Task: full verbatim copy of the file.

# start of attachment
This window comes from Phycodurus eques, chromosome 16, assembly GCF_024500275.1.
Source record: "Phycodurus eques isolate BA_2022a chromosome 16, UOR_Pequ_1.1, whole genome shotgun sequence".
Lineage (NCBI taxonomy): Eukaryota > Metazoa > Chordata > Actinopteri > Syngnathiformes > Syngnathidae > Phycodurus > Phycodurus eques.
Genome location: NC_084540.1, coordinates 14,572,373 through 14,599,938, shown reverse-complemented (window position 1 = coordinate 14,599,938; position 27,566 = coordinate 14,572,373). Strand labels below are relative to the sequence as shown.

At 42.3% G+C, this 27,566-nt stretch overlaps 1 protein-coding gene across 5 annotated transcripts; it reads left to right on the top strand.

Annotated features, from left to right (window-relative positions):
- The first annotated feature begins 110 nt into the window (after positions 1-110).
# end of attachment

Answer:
This window comes from Phycodurus eques, chromosome 16, assembly GCF_024500275.1.
Source record: "Phycodurus eques isolate BA_2022a chromosome 16, UOR_Pequ_1.1, whole genome shotgun sequence".
Lineage (NCBI taxonomy): Eukaryota > Metazoa > Chordata > Actinopteri > Syngnathiformes > Syngnathidae > Phycodurus > Phycodurus eques.
Genome location: NC_084540.1, coordinates 14,572,373 through 14,599,938, shown reverse-complemented (window position 1 = coordinate 14,599,938; position 27,566 = coordinate 14,572,373). Strand labels below are relative to the sequence as shown.

At 42.3% G+C, this 27,566-nt stretch overlaps 1 protein-coding gene across 5 annotated transcripts; it reads left to right on the top strand.

Annotated features, from left to right (window-relative positions):
- The first annotated feature begins 110 nt into the window (after positions 1-110).